Today’s guest picture comes from Mike Tinker’s visit to the botanical gardens in Singapore in the spring, when he was on his way back from New Zealand. You may think that it is a laburnum walk but in fact, all the flowers are orchids.
The weather gods were afraid that we might get a bit uppity if they gave us more than two days of sunshine at once so it started to rain at midnight last night, rained all through the night and kept on raining almost all day today. We took this as well as can be expected.
Mrs Tootlepedal went off after breakfast to read for the recording of our local newspaper for the blind and I walked up to the High Street under a capacious umbrella to buy fresh supplies of coffee beans and bird seed. When I got home, I was fortunate to be the recipient of two of Dropscone’s celebrated Friday treacle scones. It is the Langholm Open Golf Tournament tomorrow and he is hoping that his improved golf game will stand up to the pressure of the big time.
I spent the rest of the morning printing out ten pictures to enter in the Canonbie Flower Show photographic section which is also on tomorrow. The special subject this year is “Clouds” so I have had plenty of opportunity to take appropriate shots this summer.
After lunch Mrs Tootlepedal came with me as I went to put in my entries at the Canonbie Hall and then we continued driving south.
Our target was a spot near Brampton where a pair of bee eaters are nesting. It is unheard of to see bee eaters so far north and their arrival has created quite a stir. The RSPB have thoughtfully provided a car park and set up a telescope so that visitors can see these rare birds.
We weren’t very hopeful as it was still raining steadily when we arrived but a volunteer told us that the birds had been seen so we walked hopefully off up the path.
We hadn’t realised that the nesting site was actually in a large sand and gravel quarry…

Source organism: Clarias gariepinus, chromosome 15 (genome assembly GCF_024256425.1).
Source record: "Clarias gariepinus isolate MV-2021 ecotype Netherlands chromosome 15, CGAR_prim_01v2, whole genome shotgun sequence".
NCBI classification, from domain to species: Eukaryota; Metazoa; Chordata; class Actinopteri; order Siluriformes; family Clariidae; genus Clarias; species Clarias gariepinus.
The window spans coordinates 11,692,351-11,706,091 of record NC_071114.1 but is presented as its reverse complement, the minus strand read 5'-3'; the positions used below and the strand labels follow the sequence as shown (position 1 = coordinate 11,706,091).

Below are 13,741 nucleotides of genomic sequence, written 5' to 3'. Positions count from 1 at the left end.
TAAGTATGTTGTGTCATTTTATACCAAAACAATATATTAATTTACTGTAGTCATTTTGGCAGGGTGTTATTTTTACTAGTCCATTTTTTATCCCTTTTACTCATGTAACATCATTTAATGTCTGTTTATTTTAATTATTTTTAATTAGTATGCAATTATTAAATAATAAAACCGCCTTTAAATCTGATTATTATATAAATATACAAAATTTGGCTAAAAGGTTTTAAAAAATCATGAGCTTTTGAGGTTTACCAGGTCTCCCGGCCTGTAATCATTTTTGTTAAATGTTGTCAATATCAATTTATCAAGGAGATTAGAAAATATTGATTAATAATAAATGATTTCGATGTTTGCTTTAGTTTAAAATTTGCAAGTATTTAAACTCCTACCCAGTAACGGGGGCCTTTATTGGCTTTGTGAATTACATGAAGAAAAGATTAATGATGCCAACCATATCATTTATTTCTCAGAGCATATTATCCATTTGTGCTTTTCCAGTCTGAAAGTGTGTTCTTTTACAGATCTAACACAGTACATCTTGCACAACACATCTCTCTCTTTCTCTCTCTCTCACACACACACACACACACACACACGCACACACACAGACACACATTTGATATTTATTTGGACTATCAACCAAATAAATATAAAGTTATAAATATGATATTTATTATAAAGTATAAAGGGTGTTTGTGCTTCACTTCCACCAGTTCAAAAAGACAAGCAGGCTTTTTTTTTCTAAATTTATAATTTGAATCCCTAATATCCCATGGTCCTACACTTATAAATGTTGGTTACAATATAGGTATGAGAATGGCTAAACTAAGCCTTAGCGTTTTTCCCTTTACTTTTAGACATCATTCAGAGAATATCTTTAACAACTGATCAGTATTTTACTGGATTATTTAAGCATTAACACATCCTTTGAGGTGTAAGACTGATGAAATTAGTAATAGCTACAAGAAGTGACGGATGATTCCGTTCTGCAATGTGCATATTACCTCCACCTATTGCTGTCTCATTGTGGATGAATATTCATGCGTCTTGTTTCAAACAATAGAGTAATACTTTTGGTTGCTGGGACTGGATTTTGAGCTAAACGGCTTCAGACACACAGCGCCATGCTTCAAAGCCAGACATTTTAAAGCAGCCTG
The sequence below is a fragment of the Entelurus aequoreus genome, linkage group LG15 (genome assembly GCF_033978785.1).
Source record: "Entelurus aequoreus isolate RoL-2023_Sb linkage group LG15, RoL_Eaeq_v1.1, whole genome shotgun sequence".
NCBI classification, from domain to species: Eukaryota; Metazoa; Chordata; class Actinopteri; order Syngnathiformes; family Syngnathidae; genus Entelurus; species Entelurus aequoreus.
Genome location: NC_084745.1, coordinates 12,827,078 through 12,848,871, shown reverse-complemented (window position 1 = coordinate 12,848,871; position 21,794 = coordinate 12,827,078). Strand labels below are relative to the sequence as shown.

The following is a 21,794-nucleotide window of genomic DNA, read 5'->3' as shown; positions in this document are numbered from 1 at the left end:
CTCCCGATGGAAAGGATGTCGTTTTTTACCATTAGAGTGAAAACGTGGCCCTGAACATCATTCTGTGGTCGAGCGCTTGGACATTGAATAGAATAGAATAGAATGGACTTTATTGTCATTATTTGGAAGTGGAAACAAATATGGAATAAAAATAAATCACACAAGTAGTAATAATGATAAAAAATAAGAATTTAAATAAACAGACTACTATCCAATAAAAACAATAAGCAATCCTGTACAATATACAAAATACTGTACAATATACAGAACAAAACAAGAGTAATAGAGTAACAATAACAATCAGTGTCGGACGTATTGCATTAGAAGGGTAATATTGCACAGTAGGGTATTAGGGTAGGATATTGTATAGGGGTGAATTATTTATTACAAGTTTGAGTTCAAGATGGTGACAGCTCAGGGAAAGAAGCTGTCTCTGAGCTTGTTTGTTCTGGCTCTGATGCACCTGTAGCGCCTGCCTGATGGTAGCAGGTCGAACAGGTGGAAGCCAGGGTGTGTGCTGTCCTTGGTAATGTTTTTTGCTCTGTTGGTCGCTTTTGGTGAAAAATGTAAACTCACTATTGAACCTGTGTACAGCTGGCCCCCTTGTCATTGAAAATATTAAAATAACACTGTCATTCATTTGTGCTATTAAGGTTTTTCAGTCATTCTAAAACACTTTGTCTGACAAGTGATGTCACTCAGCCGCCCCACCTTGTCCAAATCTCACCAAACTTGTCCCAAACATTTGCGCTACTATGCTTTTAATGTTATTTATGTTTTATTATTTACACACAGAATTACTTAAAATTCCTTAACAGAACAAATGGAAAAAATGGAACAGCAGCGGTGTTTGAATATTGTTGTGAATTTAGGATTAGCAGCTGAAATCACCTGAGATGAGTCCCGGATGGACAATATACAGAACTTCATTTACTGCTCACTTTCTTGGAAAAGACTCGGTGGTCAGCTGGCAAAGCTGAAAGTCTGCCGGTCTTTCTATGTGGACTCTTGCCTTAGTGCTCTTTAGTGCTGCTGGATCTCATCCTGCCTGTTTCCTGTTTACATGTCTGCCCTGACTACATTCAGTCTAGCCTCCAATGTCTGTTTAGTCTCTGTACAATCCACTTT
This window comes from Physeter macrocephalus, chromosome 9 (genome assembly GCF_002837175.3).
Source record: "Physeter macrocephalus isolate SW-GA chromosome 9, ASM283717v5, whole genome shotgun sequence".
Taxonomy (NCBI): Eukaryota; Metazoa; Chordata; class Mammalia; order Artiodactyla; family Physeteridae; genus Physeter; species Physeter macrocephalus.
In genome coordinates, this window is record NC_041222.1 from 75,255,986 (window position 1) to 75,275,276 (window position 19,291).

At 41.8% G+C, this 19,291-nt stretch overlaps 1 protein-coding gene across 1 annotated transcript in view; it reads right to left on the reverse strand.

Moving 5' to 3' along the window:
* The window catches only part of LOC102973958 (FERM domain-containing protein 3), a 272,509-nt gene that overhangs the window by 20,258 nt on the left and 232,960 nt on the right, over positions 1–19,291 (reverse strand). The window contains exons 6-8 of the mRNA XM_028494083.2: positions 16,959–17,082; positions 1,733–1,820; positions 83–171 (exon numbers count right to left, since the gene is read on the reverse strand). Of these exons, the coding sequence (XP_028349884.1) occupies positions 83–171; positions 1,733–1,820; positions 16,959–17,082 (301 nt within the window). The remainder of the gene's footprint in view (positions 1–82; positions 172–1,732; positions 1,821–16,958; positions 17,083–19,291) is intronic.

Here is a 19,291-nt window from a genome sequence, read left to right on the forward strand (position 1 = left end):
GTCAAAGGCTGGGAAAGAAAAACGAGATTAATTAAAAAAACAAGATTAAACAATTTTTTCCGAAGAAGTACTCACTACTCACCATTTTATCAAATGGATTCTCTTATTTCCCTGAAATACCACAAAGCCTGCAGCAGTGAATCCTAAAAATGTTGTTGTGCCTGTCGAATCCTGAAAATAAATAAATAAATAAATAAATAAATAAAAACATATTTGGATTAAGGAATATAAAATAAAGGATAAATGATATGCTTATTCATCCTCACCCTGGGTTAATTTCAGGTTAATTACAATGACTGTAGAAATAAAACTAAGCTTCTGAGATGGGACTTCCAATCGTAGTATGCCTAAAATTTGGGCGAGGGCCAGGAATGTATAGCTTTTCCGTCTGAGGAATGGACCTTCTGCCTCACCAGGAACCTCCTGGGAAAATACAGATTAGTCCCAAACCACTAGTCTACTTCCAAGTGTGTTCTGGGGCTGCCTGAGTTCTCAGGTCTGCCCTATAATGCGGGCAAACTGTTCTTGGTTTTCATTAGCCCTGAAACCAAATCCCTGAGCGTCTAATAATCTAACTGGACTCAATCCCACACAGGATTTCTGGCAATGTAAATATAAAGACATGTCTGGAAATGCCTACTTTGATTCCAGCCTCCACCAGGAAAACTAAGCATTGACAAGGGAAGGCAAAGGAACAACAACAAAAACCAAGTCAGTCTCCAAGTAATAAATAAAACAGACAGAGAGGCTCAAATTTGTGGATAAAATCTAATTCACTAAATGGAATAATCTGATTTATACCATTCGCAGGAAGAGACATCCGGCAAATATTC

The walk up the path round the edge of the quarry was interesting in itself. There were broom seed pods to be seen.
And there were plenty of other wild flowers to keep our minds off the persistent rain. We met a few people coming back down the path but when we got to the viewing site, we were the only visitors. The two volunteers there were very helpful…and remarkably cheerful seeing that they had been standing in the rain for several hours.
The quarry is quite large….
…and the nest site is just below the fence on the far bank immediately above the red machine in the centre of the picture. We wouldn’t have known where to look to see the bird but the volunteers had a scope trained on the nest and were able to show us a bird sitting on a fence post on the horizon. After that, between using our binoculars and their scope, we saw birds leaving and entering the nest, perching on fence posts and wires and doing a little flying too.
It was interesting to see these rare birds but a bit frustrating for me as there was no chance of getting a good picture even if the sun had been shining as they were too far away. As it was, even with the aid of the telescope, it was hard to make out their colourful plumage on such a dull day.
Still, we were very pleased to have been part of the excitement and resolved to come back and visit the woods round the quarry again as they looked very interesting.
The rain had almost stopped by the time that we got home (after a pause for a cup of tea and a toasted tea cake at a garden centre on the way). I took a couple of pictures of flowers to make up for not being able to catch the bee eaters.
There had been a flying visit from the sparrowhawk in the morning while Dropscone and I had been drinking our coffee but it doesn’t seem to put the small birds off for long and the feeder was still busy when we got back.
We had seen Mike and Alison at the garden centre earlier in the afternoon but only for a moment as they were leaving as we were arriving but we saw them for longer when they came round in the evening. Alison and I are working at putting two new pieces, a Partita by Telemann and a reduction of a recorder concerto by Woodcock, into our repertoire and an hour passed in no time at all as we made good progress.
Mike and Alison told us that they had both seen some shooting stars from the Perseid shower earlier in the week. I had had a look in the middle of the night but hadn’t been patient enough and gone back to bed without seeing any.
It wasn’t a suitable day for flying bird shots but here is my best effort.